(Reuters) U.S.-backed Iraqi troops expanded their foothold on the eastern side of ISIL’s stronghold of Mosul on Friday, as the group pledged to mount more suicide attacks on their offensive to take the city.
The elite Counter-Terrorism Service (CTS) stormed the Tahrir district on the northeastern edge of Mosul, the last major city under control of the Sunni hard-line group in Iraq.
A Reuters correspondent reporting from the CTS-held line in Tahrir saw civilians streaming out of the nearby Aden district where fighting blazed, pushing trolleys containing their belongings and carrying home-made white flags.
The women were still shrouded in black robes imposed by the militants but most had uncovered their faces as they fled intense fighting.
Militants have been steadily retreating from areas around Mosul into the city since the battle started on Oct. 17, with air and ground support from a U.S.-led coalition.
“The advance is slow due to the civilians,” said CTS Lt. General Abdul Wahab al-Saidi, adding that the U.S.-trained unit aims to clear the rest of the neighbourhood during the day.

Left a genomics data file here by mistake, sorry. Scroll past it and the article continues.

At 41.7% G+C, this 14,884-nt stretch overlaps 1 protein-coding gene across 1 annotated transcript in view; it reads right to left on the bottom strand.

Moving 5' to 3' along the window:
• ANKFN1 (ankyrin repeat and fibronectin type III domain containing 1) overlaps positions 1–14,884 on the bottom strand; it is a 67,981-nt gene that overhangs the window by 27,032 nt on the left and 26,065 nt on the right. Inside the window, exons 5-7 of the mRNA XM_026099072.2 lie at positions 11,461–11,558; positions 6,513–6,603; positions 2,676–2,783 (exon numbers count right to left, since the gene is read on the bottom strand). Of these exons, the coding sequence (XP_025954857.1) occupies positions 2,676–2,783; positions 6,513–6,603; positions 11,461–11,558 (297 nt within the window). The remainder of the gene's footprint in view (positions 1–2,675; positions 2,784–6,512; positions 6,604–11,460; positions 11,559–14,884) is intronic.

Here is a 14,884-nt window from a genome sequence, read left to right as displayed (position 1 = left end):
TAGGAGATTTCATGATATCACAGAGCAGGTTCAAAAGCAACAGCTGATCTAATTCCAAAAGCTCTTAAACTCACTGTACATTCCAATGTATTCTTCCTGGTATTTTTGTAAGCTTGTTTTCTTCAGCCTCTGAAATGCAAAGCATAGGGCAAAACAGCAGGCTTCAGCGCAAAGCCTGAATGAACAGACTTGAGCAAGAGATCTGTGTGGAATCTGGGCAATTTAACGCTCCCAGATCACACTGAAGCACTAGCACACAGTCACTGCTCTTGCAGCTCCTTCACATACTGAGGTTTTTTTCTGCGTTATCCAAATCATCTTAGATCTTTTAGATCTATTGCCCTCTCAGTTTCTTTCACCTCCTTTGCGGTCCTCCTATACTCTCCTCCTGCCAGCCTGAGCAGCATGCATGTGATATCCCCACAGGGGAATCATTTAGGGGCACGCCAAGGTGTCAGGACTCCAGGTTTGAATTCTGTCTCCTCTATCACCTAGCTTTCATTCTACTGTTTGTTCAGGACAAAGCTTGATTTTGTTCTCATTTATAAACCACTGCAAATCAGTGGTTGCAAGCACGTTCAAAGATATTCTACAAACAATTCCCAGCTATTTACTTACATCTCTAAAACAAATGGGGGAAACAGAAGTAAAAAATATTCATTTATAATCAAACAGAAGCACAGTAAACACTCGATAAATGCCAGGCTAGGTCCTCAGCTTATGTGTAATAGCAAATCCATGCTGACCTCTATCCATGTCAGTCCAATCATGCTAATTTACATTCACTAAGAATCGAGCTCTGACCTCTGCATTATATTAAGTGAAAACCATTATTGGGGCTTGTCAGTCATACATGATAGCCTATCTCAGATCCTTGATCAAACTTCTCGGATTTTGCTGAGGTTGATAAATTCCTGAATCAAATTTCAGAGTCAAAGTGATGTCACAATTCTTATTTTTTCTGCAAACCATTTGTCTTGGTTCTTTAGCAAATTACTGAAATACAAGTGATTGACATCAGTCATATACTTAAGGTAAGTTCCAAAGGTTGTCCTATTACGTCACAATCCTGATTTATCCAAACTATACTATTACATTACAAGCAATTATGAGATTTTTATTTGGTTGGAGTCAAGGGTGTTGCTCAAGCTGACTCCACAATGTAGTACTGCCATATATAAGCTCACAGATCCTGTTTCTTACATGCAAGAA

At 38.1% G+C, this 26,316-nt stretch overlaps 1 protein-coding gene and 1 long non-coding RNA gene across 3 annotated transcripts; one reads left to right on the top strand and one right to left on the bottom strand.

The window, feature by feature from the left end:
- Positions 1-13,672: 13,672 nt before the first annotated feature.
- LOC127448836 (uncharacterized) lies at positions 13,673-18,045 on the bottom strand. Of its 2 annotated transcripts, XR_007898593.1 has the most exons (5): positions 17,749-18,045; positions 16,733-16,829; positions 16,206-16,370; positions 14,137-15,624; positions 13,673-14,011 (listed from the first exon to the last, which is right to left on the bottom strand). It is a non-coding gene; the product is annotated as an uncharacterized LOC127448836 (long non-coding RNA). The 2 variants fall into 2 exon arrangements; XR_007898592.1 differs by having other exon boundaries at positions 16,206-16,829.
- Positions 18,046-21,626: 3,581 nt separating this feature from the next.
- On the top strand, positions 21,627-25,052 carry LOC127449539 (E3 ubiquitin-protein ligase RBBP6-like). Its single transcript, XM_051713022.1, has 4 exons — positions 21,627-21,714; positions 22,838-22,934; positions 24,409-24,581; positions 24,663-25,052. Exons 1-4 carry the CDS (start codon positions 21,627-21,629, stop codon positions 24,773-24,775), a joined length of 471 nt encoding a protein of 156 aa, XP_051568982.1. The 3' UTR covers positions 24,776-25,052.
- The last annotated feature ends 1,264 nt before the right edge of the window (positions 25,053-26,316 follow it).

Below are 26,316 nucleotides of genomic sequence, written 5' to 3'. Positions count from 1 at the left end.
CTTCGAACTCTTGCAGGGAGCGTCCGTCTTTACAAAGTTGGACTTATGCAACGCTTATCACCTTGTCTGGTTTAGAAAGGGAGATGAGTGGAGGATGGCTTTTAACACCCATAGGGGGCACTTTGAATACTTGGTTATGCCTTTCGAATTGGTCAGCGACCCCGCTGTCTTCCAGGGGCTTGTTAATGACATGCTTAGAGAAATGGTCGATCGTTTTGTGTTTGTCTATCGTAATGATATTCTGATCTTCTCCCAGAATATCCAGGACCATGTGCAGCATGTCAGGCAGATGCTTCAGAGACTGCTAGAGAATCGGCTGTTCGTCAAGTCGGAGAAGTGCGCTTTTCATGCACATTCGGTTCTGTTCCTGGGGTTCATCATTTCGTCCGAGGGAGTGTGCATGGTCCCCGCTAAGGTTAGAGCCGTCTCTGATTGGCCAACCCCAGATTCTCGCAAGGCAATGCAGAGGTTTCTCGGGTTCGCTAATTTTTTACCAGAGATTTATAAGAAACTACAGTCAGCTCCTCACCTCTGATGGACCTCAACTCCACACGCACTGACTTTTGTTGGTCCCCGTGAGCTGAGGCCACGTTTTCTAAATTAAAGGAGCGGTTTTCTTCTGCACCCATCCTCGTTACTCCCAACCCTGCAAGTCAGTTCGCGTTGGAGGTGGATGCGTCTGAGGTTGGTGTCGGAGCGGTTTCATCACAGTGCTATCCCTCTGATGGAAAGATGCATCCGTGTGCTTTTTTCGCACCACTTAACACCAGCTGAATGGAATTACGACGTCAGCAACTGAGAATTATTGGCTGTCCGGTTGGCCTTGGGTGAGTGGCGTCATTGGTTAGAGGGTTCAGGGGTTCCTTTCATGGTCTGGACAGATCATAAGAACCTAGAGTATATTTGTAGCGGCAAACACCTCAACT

A Friday prayer sermon referring to “mujahideen”, or holy warriors, could be heard coming from a mosque under control of the jihadis in the vicinity. An armed man, possibly a sniper, was in the minaret of the mosque.
As the offensive entered its second month, Iraqi government forces are still fighting in a dozen of about 50 neighbourhoods on the eastern part of Mosul, which is divided by the Tigris River that runs through its centre.
Militants are dug in among the civilians as a defence tactic to hamper air strikes, moving around the city through tunnels, driving suicide car bombs into advancing troops and hitting them with sniper and mortar fire.